And the darkness keeps coming in Miller’s script (though I’m sure Aronofsky worked on it as well): Catwoman is introduced as an S&M dominatrix (she’s also African-American in this version, much like she was in Miller’s Year One comic), Jim Gordon is a suicidal cop who has been living in Gotham for years and wants to get out, and there is noir-styled voiceover that was directly inspired by the inner monologuing of Travis Bickle in Taxi Driver. Miller and Aronofsky were determined to make an R-rated, adult-focused Batman story that didn’t shy away from the more disturbing elements of the character that other films hadn’t really explored. At the time, Warner Bros. was entertaining the idea of making multiple Batman films that would target different age demographics, and Batman: Year One would have been its adult venture.
Although some concept art (seen above) was produced for the movie, the movie never made its way into production. It’s believed that Warner Bros. lost faith in the project and decided to use it as a stepping stone towards a more grounded take on the character. That eventually led to Christopher Nolan’s Batman Begins (interestingly, Aronofsky was pursuing Christian Bale for the lead in Batman: Year One) and the “Dark Knight trilogy” we have today.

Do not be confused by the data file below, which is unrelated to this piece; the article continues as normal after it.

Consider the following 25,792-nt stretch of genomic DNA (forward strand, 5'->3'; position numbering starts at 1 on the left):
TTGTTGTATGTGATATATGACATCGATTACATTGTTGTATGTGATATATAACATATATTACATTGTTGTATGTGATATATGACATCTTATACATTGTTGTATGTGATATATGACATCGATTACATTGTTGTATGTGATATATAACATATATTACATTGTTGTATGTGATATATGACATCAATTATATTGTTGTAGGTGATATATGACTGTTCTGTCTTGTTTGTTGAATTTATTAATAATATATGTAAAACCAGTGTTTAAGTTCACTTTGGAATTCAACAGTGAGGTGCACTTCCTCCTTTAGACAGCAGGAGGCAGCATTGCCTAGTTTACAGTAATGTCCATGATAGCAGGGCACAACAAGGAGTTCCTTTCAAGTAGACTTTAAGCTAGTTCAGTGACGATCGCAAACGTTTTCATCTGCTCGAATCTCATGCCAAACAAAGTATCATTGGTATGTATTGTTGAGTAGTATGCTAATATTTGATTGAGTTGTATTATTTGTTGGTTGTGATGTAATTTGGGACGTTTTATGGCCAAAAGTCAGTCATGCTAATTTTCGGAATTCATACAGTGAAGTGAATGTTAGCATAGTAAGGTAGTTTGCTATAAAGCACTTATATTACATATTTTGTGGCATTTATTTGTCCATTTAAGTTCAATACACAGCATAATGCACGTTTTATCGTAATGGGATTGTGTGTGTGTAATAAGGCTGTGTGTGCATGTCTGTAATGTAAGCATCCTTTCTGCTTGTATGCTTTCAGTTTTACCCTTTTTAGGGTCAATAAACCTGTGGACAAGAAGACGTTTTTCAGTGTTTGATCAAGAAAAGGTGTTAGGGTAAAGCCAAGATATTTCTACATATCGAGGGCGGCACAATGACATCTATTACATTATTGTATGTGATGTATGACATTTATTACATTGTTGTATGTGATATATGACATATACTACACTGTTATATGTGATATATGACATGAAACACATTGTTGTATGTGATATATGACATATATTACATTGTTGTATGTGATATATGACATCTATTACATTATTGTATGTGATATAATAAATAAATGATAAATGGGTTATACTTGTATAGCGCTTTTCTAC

While there are some aspects of Batman: Year One that fly a little off the deep end, the basic concept of a Batman without a bank account is too good to pass up. Many people criticize the character for his inordinate amount of money— especially as it refers to his treatment of lower class citizens — but what has always been the strongest foundation of the character isn’t his cash; Batman is the most driven (to the point of psychosis) of any superhero, and Batman: Year One illustrates that cursed motivation extremely well.
I also like that Batman: Year One doesn’t shy away from a fact that a lot of Batman fans would like to ignore: Batman is certifiably insane. With the exception of the Punisher, Batman is easily the most deranged of the mainstream superheroes. It’s easy to write a lot of this off when he has an inexhaustible amount of money (rich people aren’t crazy, they’re eccentric), but when Batman: Year One takes that away from him, the obviousness of Bruce’s mental instability and terrifying resolve come to the forefront in alarming ways. That makes the character and his actions much more difficult and therefore much more interesting.
By no means a perfect script (that voiceover is really bad), Batman: Year One is still the greatest Batman movie never made because it’s the riskiest idea that’s ever been in serious contention for a shot at the silver screen. One of the reasons characters like Batman have remained prominent in pop culture is because they allow themselves to be manipulated and toyed with in an infinite number of ways. Batman: Year One wanted to mess with one of the fundamental elements of Batman (his wealth) and see where that took the character. Darren Aronofsky said it best when he was asked about what drew him and Frank Miller to the project: “We tried to ask that eternal question: ‘What does it take for a real man to put on tights and fight crime?’”
Aronofsky and Miller’s answer to that question? A movie we’ll never get to see.